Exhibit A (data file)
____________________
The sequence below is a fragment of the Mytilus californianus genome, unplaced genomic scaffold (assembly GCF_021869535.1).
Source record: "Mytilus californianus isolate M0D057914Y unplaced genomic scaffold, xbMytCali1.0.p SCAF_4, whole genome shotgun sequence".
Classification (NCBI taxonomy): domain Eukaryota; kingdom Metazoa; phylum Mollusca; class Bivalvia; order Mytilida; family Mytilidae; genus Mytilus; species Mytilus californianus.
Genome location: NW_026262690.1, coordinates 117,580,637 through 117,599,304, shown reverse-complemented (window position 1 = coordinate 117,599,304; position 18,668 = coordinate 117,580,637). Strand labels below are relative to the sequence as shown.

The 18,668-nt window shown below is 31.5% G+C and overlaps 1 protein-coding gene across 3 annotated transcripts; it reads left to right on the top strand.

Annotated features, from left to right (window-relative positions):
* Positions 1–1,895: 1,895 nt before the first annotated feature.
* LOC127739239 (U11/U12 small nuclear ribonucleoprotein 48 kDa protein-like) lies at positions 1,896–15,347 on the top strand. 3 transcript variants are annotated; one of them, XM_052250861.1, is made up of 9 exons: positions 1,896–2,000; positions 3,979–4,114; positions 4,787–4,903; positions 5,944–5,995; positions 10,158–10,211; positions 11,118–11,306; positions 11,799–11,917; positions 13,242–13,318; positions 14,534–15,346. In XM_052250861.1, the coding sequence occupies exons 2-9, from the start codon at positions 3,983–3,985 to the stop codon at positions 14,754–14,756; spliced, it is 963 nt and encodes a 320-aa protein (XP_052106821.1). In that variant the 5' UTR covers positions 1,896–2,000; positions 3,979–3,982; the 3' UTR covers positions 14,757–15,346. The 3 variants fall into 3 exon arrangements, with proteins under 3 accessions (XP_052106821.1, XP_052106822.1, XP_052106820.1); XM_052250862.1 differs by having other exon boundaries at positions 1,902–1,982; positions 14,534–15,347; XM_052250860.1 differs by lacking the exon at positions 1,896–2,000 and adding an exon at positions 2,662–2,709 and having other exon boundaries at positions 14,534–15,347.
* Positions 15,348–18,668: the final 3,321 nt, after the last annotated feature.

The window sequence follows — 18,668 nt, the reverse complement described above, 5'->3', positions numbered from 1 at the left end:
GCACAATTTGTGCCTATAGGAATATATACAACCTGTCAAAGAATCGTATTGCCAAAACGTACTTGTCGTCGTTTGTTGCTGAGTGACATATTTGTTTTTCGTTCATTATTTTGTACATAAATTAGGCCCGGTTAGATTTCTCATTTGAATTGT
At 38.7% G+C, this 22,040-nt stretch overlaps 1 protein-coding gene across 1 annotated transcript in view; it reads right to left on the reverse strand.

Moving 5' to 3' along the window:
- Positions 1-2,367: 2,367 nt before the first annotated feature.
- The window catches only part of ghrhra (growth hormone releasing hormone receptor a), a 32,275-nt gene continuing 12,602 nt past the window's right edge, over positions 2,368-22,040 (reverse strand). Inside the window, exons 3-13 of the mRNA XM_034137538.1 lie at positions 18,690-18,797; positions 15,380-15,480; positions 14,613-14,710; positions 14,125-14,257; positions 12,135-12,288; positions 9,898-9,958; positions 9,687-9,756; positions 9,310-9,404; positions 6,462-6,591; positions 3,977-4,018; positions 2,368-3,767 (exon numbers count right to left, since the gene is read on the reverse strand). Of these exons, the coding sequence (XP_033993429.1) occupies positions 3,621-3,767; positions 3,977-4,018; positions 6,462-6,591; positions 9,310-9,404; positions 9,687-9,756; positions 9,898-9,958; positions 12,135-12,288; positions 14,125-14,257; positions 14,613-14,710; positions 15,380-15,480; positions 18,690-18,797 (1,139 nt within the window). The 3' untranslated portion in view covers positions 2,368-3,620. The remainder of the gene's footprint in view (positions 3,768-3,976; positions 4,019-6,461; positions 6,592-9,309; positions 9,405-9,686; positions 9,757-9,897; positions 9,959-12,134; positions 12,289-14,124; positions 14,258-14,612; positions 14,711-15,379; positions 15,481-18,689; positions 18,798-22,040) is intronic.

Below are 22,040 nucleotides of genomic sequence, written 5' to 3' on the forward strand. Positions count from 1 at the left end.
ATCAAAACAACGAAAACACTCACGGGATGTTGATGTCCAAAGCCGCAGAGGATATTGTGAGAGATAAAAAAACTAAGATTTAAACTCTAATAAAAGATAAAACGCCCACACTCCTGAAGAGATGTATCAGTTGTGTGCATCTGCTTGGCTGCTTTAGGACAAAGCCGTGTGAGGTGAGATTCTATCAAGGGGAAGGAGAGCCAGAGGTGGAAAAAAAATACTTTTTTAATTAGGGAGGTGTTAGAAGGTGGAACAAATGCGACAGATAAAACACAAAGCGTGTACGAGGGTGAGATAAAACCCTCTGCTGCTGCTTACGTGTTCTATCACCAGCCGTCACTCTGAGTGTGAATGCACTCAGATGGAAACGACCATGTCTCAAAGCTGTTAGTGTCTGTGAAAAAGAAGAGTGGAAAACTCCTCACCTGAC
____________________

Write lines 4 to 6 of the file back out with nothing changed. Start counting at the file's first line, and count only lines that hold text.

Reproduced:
Genome location: NW_026262690.1, coordinates 117,580,637 through 117,599,304, shown reverse-complemented (window position 1 = coordinate 117,599,304; position 18,668 = coordinate 117,580,637). Strand labels below are relative to the sequence as shown.

The 18,668-nt window shown below is 31.5% G+C and overlaps 1 protein-coding gene across 3 annotated transcripts; it reads left to right on the top strand.

Annotated features, from left to right (window-relative positions):